With the global pandemic that began in 2020 largely in the rearview mirror, one of Florida’s U.S. Senators is warning that consequences may be felt if there is another one.
“When we have hurricanes heading to Florida, and the National Hurricane Center says a hurricane is coming towards Florida, nobody doubts the National Hurricane Center. Imagine if they did, and people didn’t prepare,” Rubio said Friday night on the Fox Business Channel. “That’s how we need to have the CDC operate.”
“But people have lost confidence. You’ve got not just this guidance that’s conflicting and constantly changing, but it seems to me and to a lot of people to have been influenced by politics,” Rubio contended.
The Senator made the point that overly zealous, politically driven responses may have had presumably unintended consequences.
“What role did the teachers’ union play in having them continue with these recommendations about keeping kids out of school? I actually think they contributed to vaccine hesitancy by recommending vaccines that had not even been tested in young children, despite evidence, for example, of myocarditis and other related (risks) that outweighed the benefits of a vaccine,” Rubio contended.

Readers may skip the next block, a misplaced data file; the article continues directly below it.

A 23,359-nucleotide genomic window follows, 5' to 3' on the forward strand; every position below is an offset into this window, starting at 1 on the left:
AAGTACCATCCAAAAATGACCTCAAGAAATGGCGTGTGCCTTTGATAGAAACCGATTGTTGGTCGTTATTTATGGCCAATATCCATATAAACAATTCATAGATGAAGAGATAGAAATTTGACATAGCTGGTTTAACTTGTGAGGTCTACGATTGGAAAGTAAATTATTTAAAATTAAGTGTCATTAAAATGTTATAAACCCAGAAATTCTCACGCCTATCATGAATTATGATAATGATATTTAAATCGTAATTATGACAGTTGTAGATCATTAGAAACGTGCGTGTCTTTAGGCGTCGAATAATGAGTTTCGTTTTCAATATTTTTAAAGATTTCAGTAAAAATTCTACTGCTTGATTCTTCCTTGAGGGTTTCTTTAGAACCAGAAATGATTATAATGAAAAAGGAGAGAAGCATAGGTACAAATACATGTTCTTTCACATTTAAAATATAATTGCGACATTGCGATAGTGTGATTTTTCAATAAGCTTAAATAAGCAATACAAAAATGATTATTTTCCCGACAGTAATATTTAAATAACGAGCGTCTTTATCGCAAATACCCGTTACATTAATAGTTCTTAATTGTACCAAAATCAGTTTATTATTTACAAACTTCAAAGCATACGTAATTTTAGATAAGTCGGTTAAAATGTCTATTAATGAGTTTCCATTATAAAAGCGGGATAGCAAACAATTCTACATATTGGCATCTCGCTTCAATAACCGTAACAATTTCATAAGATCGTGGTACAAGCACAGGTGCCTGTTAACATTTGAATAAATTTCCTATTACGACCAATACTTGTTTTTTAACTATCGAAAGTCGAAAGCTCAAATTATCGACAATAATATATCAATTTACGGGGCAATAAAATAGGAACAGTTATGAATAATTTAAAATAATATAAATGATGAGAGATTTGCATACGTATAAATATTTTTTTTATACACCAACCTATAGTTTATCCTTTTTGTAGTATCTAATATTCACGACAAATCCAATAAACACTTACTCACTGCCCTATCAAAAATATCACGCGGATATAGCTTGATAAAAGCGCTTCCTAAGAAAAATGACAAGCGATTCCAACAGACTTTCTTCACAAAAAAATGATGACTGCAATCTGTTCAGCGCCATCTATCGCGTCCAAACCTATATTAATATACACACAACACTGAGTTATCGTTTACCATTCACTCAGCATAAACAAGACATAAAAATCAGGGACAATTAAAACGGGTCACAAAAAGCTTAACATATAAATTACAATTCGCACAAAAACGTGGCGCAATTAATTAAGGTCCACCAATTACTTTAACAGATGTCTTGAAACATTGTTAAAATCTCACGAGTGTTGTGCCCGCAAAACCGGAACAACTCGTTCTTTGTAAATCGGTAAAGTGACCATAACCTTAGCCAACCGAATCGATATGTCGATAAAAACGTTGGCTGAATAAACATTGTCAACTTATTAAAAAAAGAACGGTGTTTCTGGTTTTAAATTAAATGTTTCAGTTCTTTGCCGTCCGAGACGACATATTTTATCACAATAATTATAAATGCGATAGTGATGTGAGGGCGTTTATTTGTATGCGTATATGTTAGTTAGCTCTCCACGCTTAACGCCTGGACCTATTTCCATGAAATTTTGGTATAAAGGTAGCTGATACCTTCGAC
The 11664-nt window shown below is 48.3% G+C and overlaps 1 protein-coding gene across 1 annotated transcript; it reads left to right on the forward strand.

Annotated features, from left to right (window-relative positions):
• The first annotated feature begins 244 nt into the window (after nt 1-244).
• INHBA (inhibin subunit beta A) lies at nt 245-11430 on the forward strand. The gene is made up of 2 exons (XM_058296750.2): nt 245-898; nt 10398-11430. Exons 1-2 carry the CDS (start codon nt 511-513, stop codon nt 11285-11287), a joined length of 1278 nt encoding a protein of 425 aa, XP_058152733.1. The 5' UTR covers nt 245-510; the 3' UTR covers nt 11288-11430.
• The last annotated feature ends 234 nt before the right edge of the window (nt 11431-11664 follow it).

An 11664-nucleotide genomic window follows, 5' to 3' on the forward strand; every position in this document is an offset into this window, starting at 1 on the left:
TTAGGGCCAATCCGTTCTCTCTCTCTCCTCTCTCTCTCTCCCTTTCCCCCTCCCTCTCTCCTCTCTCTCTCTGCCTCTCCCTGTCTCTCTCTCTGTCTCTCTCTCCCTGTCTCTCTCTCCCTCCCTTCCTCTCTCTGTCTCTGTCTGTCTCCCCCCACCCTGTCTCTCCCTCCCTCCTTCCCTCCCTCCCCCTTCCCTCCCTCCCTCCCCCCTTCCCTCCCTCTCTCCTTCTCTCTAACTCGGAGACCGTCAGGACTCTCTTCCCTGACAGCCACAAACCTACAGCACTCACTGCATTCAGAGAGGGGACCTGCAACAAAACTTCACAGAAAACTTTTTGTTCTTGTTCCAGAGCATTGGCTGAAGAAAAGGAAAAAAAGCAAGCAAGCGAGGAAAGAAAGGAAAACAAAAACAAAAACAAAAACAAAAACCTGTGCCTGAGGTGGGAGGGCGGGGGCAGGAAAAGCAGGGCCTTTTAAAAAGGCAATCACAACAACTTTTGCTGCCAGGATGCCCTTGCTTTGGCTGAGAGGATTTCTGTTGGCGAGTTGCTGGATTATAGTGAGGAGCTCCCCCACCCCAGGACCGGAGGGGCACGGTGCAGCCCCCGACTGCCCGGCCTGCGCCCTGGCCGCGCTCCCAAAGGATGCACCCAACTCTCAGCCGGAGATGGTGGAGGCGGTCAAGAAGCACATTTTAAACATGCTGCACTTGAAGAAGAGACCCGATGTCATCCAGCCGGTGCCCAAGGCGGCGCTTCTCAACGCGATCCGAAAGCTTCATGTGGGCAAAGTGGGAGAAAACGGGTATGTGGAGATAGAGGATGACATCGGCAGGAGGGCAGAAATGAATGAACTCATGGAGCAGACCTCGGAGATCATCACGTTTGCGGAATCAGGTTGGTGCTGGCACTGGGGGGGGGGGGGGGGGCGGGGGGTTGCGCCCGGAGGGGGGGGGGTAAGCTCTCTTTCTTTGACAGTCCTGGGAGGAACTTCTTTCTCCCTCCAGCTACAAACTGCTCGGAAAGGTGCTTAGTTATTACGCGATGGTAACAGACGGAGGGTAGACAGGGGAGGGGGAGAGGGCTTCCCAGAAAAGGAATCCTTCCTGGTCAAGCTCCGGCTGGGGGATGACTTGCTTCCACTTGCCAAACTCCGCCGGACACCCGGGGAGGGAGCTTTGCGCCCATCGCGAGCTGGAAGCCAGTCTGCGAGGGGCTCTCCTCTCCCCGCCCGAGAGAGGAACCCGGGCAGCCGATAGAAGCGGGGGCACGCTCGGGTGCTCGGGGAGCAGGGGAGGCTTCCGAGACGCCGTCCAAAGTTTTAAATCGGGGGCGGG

The Senator then singled out Director Rochelle P. Walensky for specific criticism.
“Perhaps the worst spokesperson the CDC has ever had, the current head of it—Walensky—last week said the vaccine is actually not very good at preventing transmission.”
Rubio reintroduced legislation urging a probe of the CDC, a bill that received no traction last Session. The ‘‘Restore Public Health Institution Trust Act of 2023’’ would compel the Comptroller General of the United States to submit a report on “the (CDC’s) public health mitigation messaging and guidance.”
“This is asking the General Accounting Office to go in and examine how the CDC makes these guidance, what’s influencing them? Is it just science and medicine? Or are they being influenced by politics? I think we already know the answer to that, but we want to see it in writing. That’s going to help a future CDC regain the confidence of the American people. We need a CDC people can believe in, not one that’s a political tool.”